In preparing, formulating and filing a Federal Disability Retirement application under FERS or CSRS, it is never a good idea to wait until the very end to obtain an attorney who specializes in Federal Disability Retirement issues.  By “the very end”, of course, is a relative term — it can mean the U.S. Court of Appeals for the Federal Circuit, or a Petition for Full Review (PFR) before a 3-Judge panel of the Merit Systems Protection Board (upon an appeal to the Merit Systems Protection Board, after a denial at the initial application stage before the Office of Personnel Management, then a denial at the Reconsideration Stage before OPM), or the hearing stage itself at the Merit Systems Protection Board.  The “very end” equates to “it is almost too late”.  Another relative concept is the term involving “almost”, as in “almost too late”.  

A recent reversal of a case was by a former Federal employee who attempted all of the initial stages on his own — the initial application stage with the Office of Personnel Management, then the Reconsideration Stage — then went to a Hearing at the Merit Systems Protection Board without an attorney.  This particular Federal employee then came to the undersigned attorney and asked if it could be reversed by an appeal to the 3-Judge panel at the Full Review Stage of the Merit Systems Protection Board.  As pointed out in an earlier blog, there were enough judicial/legal errors committed by the Administrative Judge to justify a Petition for Full Review, and indeed, the outcome was a positive one — fortunately, for the Petitioner/Appellant/Applicant.  However, it is always best not to wait until it is too late.  That is another relative concept — “too late”.  

Hope springs eternal, but such hope has an end in every administrative appeal process, and unless one begins to build the bridge properly from the very beginning, block by block, legal precedent by legal precedent, there is the danger that a collapse will ensue.  It is best to prepare well at the beginning of a process, lest the lack of preparation result in an irreversible tide of mistakes, mishaps, and misfortunes at the end of a long and arduous attempt.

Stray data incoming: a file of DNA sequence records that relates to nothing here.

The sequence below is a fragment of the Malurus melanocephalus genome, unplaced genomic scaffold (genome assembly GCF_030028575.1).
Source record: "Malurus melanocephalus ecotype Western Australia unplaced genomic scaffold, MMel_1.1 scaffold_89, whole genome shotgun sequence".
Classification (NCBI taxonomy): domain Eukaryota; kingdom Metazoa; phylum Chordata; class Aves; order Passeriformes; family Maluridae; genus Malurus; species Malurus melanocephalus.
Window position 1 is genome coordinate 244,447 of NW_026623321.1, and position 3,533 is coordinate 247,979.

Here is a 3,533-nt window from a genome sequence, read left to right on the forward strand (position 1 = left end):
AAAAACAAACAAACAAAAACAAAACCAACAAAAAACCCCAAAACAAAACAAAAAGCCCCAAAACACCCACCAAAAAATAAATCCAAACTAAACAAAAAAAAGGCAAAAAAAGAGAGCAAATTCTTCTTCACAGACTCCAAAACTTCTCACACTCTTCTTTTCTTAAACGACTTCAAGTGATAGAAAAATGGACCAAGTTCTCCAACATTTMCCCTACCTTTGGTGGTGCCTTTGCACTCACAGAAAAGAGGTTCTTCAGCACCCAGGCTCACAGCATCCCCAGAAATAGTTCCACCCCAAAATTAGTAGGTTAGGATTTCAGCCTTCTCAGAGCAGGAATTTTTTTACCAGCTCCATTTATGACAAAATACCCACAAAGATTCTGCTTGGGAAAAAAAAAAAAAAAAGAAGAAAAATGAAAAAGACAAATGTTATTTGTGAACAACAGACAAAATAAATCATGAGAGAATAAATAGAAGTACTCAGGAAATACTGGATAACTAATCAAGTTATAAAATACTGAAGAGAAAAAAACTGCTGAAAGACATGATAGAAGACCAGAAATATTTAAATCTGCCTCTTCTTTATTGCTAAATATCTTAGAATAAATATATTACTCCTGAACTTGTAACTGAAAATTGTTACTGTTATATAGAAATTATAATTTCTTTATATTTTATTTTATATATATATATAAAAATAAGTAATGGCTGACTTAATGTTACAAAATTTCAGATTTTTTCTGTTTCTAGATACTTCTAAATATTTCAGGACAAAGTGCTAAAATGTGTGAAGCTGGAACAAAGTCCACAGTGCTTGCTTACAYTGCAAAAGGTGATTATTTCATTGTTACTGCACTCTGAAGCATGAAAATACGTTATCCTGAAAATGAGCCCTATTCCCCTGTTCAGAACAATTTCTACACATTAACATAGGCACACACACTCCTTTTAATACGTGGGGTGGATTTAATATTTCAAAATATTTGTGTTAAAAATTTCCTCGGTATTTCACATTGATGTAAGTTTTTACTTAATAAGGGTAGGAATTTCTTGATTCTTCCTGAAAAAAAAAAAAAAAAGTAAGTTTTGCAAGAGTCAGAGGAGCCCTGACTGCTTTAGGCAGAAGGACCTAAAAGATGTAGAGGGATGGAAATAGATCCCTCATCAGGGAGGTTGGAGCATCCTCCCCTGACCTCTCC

Sincerely,

Robert R. McGill, Esquire

Federal Disability Retirement Attorney: Legal Representation

Federal and Postal workers who are considering filing for Federal Disability Retirement benefits under FERS or CSRS often call and state that they are unable to find “local” representation; that when the issue of the Federal Agency or the Postal Service is brought up, local attorneys either do not handle such cases or they are obviously unfamiliar with the concepts involved.  

Representation of Federal and Postal employees to obtain Federal Disability Retirement benefits is a Federal matter, not a state issue, and therefore legal representation is not limited to an attorney who is licensed within a specific state.  Ultimately, the Agency which is the final “arbiter” of a Federal Disability Retirement application is located in Washington, D.C., and is the Office of Personnel Management.

Thus, whether an individual is working in Alaska, Hawaii, Puerto Rico, or overseas in Europe, Japan, etc., it matters not — because the application itself will ultimately end up first in Boyers, Pennsylvania, then routed to Washington, D.C.  “Local” representation becomes an irrelevancy, precisely because it is not related to any local or state issues, but rather entirely upon the Federal issue of Disability Retirement either under FERS or CSRS.

Sincerely,

Robert R. McGill, Esquire

OPM Disability Retirement: Knowledge

It has often been noted that “knowledge is power”, which necessarily and logically implies, of course, that lack of knowledge leaves one with weakness.  Preparing a Federal Disability retirement application under FERS or CSRS requires a vast amount of knowledge.

After practicing in this area of law for over twenty (20) years (with my first 10 years involving not only Federal Disability Retirement law, but also including a heavy trial practice, appellate practice and employment law and general practice — with the last 10 years devoted exclusively to disability retirement law), the consistent and persistent need to keep updated on any changes; on case-law updates; on nuances of cases which I may have previously missed — one might think that the practice of law in a specialized field might get easier over the years.

I find that, to remain on top of the constant changes and shifts in the law is an ever-present, all-encompassing endeavor.  One cannot, and must not, put a “generic” case before a Merit Systems Protection Board Judge.  To do so becomes transparent and phony.  The same goes with submitting a generic application to the Office of Personnel Management.  There is no such thing — all Federal Disability Retirement applications must be tailored to fit the individual, and knowledge — and more importantly, greater knowledge — allows for such tailoring.

Sincerely,

Robert R. McGill, Esquire